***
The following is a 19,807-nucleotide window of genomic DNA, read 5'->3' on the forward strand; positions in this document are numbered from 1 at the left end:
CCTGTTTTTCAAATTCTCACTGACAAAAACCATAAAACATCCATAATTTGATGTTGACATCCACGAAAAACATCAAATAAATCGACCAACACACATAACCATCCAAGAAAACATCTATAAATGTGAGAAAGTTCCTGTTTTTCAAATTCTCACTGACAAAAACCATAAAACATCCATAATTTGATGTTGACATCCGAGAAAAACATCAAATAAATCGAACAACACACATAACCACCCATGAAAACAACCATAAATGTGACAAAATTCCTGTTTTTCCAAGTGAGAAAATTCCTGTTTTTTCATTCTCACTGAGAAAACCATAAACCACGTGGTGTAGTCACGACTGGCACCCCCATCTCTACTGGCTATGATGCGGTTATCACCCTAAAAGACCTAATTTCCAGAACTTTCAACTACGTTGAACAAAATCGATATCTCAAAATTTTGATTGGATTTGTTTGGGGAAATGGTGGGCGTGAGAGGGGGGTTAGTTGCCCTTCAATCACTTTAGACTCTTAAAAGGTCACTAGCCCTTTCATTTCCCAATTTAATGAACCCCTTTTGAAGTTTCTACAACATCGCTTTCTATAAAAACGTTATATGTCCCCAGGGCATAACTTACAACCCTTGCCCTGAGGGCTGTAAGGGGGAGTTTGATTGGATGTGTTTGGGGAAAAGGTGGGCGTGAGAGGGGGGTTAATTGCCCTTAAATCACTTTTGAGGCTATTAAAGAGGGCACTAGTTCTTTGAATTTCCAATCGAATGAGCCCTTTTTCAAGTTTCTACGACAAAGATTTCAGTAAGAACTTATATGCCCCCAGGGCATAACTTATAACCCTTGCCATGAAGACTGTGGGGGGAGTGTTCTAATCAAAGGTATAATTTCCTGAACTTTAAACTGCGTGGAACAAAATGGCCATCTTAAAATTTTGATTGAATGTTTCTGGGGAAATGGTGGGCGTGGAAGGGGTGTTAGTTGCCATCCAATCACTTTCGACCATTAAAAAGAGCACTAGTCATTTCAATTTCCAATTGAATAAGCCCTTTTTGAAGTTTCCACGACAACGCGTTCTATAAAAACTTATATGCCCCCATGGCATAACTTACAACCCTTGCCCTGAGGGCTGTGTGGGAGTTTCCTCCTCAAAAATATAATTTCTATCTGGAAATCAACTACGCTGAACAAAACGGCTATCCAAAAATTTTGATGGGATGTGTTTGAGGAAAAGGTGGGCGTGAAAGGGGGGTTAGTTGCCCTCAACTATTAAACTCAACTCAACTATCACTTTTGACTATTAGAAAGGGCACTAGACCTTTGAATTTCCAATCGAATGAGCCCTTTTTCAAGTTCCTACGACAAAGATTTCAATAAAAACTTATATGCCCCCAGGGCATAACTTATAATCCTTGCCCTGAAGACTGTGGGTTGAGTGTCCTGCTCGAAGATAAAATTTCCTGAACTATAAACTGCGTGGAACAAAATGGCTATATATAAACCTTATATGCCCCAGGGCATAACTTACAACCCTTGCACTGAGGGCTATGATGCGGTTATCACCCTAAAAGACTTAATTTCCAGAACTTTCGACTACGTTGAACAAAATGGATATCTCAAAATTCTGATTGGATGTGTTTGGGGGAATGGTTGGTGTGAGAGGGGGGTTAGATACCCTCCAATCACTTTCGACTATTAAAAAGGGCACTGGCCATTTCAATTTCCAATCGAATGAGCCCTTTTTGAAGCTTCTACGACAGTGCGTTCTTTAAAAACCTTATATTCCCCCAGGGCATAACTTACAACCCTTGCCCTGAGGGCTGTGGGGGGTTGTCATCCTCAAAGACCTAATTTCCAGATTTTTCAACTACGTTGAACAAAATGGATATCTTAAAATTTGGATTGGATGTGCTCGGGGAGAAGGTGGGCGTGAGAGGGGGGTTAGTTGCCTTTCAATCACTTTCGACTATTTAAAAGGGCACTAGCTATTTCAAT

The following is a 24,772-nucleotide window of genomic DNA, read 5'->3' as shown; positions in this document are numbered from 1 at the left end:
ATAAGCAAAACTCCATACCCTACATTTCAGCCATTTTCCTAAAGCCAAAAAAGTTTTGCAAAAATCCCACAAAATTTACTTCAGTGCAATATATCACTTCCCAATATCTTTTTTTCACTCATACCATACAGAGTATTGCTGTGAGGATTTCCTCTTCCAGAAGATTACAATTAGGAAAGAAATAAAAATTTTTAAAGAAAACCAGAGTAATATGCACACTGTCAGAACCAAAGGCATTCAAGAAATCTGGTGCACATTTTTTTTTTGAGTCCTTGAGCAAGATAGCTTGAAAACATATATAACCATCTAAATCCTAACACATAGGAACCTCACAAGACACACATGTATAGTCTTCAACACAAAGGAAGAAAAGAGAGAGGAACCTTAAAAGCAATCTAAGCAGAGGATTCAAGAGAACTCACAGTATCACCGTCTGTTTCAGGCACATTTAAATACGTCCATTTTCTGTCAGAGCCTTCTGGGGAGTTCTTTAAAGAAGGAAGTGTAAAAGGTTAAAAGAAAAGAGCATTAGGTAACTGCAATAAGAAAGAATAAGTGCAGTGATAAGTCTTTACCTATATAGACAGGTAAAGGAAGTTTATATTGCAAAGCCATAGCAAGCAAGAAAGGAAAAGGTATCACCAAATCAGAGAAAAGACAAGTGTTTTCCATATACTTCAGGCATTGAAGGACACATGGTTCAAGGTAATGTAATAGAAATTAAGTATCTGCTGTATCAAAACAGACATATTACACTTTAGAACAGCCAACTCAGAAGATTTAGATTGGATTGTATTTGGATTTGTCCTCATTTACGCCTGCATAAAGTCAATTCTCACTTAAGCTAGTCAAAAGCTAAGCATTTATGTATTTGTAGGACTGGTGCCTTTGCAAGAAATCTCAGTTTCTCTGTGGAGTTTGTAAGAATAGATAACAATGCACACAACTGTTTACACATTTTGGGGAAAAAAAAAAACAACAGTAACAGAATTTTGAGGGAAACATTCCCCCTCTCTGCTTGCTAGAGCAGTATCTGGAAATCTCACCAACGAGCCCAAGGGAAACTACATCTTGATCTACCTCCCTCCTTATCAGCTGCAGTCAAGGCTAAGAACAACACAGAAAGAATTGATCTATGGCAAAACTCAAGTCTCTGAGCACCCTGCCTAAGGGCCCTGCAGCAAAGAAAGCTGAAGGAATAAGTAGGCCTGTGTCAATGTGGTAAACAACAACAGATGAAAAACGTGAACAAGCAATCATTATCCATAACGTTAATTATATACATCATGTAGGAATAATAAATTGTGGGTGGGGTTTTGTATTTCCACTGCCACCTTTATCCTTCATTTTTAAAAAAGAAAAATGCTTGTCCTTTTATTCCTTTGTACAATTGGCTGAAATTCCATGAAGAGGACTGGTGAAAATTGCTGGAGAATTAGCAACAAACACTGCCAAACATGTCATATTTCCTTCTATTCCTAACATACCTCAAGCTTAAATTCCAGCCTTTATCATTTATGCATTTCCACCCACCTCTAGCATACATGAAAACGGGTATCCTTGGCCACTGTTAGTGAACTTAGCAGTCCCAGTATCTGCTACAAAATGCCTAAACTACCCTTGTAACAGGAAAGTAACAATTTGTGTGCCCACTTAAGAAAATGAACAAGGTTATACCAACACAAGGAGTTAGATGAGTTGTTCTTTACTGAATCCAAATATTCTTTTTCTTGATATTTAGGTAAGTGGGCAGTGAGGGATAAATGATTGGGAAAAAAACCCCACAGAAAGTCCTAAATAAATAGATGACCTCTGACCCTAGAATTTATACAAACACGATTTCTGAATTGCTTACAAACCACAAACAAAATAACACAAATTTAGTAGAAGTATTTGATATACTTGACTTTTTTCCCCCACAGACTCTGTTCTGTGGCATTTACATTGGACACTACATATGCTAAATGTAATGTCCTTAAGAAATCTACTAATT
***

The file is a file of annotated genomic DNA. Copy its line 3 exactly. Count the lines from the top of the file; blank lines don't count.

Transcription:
The following is a 24,772-nucleotide window of genomic DNA, read 5'->3' as shown; positions in this document are numbered from 1 at the left end: